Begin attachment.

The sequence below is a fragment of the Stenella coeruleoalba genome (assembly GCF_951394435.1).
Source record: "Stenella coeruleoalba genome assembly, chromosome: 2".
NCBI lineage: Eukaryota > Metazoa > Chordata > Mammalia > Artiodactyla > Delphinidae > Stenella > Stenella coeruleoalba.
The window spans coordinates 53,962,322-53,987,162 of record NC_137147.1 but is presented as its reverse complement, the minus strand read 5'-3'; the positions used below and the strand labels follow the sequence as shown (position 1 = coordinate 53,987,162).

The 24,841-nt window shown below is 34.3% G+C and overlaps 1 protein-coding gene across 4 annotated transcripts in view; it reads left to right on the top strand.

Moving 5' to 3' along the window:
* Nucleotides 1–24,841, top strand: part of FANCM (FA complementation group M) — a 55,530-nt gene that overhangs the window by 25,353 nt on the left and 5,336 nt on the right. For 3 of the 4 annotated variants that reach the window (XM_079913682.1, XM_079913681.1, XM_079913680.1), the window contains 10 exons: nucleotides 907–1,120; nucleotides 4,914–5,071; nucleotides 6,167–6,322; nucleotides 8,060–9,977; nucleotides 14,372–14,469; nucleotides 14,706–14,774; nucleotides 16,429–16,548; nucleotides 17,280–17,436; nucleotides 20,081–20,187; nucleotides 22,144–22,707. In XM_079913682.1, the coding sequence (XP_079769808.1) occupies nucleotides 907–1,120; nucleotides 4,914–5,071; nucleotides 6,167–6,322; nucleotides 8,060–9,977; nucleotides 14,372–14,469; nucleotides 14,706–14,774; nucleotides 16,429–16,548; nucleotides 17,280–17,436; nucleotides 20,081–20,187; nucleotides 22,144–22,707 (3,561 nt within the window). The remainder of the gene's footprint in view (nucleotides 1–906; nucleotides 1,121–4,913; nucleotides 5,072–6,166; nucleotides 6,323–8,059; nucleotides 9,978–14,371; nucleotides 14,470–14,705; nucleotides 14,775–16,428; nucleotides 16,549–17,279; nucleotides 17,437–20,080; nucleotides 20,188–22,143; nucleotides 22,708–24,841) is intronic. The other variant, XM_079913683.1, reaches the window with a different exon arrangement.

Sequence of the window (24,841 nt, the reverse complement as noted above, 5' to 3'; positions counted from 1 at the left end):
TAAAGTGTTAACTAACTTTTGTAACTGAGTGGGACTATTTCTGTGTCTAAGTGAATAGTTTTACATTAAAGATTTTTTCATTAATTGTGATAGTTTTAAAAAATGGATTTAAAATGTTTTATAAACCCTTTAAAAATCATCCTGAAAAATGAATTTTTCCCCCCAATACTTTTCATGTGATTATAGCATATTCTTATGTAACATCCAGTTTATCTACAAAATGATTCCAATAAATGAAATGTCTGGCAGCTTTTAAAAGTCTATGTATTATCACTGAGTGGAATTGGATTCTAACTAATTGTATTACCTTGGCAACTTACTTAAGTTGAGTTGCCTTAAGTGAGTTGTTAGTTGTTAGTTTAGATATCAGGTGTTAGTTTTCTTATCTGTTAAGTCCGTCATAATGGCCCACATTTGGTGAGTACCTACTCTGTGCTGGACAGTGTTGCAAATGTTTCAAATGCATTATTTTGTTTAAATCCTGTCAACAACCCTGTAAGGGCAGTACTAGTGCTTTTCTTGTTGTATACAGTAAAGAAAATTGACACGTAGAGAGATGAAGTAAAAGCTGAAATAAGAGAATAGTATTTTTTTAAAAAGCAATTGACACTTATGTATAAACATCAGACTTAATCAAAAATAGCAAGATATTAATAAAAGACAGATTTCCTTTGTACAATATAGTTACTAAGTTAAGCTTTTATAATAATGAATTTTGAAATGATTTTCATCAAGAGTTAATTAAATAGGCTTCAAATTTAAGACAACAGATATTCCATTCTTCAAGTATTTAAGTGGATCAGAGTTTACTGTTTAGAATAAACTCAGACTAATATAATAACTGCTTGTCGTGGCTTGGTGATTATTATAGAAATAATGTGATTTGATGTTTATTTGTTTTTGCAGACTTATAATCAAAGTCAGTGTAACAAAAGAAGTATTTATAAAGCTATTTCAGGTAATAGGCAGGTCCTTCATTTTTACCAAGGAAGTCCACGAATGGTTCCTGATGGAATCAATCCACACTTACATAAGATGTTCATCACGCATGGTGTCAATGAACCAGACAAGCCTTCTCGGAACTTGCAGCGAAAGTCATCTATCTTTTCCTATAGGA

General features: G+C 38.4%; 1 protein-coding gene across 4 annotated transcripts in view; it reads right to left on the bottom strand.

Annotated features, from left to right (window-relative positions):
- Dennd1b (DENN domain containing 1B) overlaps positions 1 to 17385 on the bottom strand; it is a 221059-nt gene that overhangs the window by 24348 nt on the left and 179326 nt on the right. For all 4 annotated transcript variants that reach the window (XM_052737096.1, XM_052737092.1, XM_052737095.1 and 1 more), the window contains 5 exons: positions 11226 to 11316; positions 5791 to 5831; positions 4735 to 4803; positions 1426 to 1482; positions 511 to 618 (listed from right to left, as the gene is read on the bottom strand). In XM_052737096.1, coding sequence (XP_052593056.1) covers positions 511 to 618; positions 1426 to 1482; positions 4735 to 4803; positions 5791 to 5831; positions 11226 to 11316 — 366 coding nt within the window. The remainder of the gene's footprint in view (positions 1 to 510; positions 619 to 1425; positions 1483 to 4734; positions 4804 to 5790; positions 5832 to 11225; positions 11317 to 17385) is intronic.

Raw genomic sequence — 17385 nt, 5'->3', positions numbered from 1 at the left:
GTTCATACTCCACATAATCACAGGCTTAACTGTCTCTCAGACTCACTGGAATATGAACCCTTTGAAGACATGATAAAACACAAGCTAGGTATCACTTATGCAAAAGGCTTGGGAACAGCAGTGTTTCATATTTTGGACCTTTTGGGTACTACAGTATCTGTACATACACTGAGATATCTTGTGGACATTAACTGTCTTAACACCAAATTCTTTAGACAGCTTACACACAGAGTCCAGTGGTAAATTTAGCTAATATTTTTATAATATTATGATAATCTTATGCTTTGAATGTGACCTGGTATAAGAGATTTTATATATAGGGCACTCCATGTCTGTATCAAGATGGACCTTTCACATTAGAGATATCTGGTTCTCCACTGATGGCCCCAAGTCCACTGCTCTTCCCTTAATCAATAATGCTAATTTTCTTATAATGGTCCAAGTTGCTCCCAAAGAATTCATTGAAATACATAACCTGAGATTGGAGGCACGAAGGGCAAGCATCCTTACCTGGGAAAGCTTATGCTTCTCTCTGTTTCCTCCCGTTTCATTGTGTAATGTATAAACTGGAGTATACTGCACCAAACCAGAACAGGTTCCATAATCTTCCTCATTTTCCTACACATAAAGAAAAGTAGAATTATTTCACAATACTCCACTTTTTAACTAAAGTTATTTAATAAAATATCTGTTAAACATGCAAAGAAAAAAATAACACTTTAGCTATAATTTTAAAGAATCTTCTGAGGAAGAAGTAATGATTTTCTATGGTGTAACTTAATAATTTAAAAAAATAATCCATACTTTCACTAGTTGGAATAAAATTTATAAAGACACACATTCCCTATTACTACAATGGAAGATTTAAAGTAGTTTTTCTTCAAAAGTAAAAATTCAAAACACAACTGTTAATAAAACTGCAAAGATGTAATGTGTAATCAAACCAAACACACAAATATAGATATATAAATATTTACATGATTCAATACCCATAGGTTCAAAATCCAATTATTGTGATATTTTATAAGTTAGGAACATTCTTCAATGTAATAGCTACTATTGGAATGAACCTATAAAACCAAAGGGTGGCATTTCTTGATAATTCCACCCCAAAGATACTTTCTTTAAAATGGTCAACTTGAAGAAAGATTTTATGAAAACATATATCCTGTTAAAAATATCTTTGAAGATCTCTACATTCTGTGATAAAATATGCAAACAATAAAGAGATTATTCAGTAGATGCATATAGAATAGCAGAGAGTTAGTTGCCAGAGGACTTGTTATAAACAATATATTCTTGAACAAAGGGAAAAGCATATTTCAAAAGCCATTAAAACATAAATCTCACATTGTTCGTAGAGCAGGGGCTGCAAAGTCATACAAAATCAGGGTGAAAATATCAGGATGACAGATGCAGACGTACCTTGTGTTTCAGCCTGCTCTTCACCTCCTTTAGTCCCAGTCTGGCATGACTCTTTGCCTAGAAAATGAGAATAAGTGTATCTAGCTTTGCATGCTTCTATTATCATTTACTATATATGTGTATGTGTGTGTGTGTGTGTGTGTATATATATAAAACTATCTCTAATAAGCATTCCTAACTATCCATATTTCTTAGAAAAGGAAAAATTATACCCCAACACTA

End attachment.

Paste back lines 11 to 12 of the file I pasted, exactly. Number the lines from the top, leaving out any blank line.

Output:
Annotated features, from left to right (window-relative positions):
- Dennd1b (DENN domain containing 1B) overlaps positions 1 to 17385 on the bottom strand; it is a 221059-nt gene that overhangs the window by 24348 nt on the left and 179326 nt on the right. For all 4 annotated transcript variants that reach the window (XM_052737096.1, XM_052737092.1, XM_052737095.1 and 1 more), the window contains 5 exons: positions 11226 to 11316; positions 5791 to 5831; positions 4735 to 4803; positions 1426 to 1482; positions 511 to 618 (listed from right to left, as the gene is read on the bottom strand). In XM_052737096.1, coding sequence (XP_052593056.1) covers positions 511 to 618; positions 1426 to 1482; positions 4735 to 4803; positions 5791 to 5831; positions 11226 to 11316 — 366 coding nt within the window. The remainder of the gene's footprint in view (positions 1 to 510; positions 619 to 1425; positions 1483 to 4734; positions 4804 to 5790; positions 5832 to 11225; positions 11317 to 17385) is intronic.